meze_empyrean-27.jpg meze_empyrean-28.jpg meze_empyrean-29.jpg meze_empyrean-30.jpg meze_empyrean-31.jpg meze_empyrean-32.jpg meze_empyrean-33.jpg meze_empyrean-34.jpg

    Sound analysis.

    I analyzed Empyrean sound performance with LO of various sources connected to XI Audio Broadway S amp while playing a variety of my favorite test tracks, such as Agnes Obel “The curse”, Sandro Cavazza “So much better” (Avicii remix), Ariana Grande “Break up with your girlfriend, I’m bored…”, C-Bool “Never go away”, Ed Sheeran “Shape of you”, Galantis “Hunter”, Iggy Azalea “Black widow”, Indila “Boite en argent”, Robin Schultz “Oh child”, David Elias “Vision of her”, and Michael Jackson “Dirty Diana”. Also, prior to listening, I let Empyrean burn in for 100hrs playing in the loop. Since these arrived from another reviewer, it made no sense to compare out of the box and after burn in since I don’t know how many hours it already had, but I still do a burn in as a force of habit.

    From the first second of listening, I hear a holographic soundstage expansion width with a little more intimate depth which brings you closer to the stage, putting you a few rows in front of it. The soundstage has an oval shape which wraps around you, and at the same time puts you right in the middle of the sound. I usually refer to holographic 3D staging when it comes to both width and depth. Here I didn't find soundstage to be very deep, you don't get this far-out-of-your-head feeling, and that's why I feel more intimacy when listening to the music with Empyrean, being closer to the artist/stage. Also, excellent imaging with a very convincing placement of instruments and vocals where I can accurately pin-point every element of the song.

    The sound signature of Empyrean is very evenly balanced. I wouldn't call it w-shaped because the coherency of tuning is in such linear even-flow way where you don't feel like there is a separate emphasis on lows, mids, highs, instead the entire spectrum is evenly balanced and emphasized. The tonality is very natural, highlighting a rich organic timbre of instruments and vocals.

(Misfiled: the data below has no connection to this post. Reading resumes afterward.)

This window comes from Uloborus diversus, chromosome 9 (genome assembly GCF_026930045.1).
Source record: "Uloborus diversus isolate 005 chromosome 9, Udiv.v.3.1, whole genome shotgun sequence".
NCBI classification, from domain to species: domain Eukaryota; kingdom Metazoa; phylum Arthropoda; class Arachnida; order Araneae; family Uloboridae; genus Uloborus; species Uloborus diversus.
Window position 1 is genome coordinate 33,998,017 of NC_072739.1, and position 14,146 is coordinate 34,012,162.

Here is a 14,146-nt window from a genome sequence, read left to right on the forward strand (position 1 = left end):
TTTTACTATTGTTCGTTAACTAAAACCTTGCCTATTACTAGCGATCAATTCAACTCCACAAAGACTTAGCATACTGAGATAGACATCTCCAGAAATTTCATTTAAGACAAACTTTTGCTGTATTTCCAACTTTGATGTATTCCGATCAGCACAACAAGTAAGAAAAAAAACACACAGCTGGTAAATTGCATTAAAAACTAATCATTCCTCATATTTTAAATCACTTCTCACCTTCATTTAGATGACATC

Despite these headphones being not exactly analytically tuned, the retrieval of details is on a high level with a clarity where I can pick up every nuance in the sound. The tuning is very natural, with a very good layering and separation of instruments and vocals where you literally feel a layer of air in-between, expanding it to give a sense of open vertical sound dynamics.

    Bass has a deep textured extension with a powerful sub-bass rumble, you can definitely hear how deep it goes, but it's not the kind of rumble you going to feel. That's when you realize a difference between dynamic driver headphones pushing the air where you can feel it vs planar magnetic where you hear it instead. Mid-bass has an average speed attack and decay, not too fast or too slow. It punches well through the mix, but not as fast as I would expect from a planar magnetic driver. Bass is very articulate and layered, and also well controlled.